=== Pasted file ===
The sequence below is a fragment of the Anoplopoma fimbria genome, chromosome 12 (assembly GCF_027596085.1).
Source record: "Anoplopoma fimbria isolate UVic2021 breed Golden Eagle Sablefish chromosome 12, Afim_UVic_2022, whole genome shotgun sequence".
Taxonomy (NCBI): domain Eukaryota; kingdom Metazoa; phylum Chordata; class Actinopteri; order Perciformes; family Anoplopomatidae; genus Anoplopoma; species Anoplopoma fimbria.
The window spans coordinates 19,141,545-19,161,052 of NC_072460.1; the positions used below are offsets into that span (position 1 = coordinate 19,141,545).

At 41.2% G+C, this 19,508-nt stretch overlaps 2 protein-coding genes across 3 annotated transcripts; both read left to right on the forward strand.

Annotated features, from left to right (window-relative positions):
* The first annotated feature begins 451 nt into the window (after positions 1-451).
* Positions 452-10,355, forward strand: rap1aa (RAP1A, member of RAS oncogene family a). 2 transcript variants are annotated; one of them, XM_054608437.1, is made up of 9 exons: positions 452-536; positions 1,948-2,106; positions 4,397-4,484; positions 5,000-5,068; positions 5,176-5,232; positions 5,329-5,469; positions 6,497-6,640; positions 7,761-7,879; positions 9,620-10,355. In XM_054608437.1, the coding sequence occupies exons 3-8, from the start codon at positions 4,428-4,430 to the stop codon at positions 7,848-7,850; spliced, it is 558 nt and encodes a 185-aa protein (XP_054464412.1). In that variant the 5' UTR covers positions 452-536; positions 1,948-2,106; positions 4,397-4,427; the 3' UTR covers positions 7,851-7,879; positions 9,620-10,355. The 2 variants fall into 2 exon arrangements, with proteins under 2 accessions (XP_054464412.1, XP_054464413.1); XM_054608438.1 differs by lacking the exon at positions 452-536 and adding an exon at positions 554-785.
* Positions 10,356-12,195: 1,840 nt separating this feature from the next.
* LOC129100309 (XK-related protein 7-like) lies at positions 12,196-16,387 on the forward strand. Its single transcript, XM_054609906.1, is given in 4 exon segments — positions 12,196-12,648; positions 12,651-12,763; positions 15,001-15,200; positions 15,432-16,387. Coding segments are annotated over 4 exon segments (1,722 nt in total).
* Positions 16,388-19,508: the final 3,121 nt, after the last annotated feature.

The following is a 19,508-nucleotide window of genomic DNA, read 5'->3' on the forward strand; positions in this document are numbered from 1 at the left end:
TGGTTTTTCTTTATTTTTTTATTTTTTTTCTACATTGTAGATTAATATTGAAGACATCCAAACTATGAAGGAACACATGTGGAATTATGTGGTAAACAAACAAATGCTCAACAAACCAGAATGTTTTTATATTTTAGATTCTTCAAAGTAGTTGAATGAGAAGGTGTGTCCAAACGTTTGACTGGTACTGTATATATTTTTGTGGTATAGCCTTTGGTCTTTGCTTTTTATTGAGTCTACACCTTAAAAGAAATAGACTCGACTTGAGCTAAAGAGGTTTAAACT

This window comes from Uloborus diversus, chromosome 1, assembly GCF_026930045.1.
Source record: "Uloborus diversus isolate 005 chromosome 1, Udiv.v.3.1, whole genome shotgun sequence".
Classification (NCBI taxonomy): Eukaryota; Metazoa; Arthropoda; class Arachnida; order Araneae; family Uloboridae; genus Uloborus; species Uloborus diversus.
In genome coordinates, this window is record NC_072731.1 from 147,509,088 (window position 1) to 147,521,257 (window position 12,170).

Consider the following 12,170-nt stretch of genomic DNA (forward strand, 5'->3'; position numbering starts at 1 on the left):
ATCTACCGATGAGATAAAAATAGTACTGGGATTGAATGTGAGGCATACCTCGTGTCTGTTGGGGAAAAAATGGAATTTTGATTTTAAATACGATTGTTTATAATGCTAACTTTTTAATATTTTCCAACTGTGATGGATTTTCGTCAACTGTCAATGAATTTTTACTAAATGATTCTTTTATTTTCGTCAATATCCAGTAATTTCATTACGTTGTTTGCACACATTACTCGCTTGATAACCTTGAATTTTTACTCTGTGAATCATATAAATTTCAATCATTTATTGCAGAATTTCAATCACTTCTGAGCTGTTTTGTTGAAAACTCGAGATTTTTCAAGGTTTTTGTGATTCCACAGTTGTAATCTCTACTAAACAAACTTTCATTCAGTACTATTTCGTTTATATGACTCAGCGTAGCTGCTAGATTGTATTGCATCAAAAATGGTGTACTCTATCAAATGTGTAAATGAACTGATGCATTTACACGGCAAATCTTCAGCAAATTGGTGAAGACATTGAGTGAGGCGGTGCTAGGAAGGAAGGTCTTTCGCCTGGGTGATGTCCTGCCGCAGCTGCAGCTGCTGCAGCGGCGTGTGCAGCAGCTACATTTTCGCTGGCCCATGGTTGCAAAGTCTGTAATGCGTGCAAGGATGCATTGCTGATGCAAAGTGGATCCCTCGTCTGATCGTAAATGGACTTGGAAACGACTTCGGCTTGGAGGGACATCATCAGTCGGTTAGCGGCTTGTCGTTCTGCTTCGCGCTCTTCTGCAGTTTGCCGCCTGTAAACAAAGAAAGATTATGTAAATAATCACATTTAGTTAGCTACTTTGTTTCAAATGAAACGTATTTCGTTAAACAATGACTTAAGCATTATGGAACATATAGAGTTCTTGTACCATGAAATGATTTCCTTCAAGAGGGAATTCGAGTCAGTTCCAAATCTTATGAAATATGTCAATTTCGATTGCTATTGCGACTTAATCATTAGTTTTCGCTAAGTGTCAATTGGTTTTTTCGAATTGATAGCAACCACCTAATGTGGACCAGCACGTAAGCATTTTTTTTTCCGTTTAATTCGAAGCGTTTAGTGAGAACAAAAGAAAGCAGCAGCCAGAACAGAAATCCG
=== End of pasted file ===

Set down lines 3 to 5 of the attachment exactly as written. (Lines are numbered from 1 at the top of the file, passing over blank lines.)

Taxonomy (NCBI): domain Eukaryota; kingdom Metazoa; phylum Chordata; class Actinopteri; order Perciformes; family Anoplopomatidae; genus Anoplopoma; species Anoplopoma fimbria.
The window spans coordinates 19,141,545-19,161,052 of NC_072460.1; the positions used below are offsets into that span (position 1 = coordinate 19,141,545).

At 41.2% G+C, this 19,508-nt stretch overlaps 2 protein-coding genes across 3 annotated transcripts; both read left to right on the forward strand.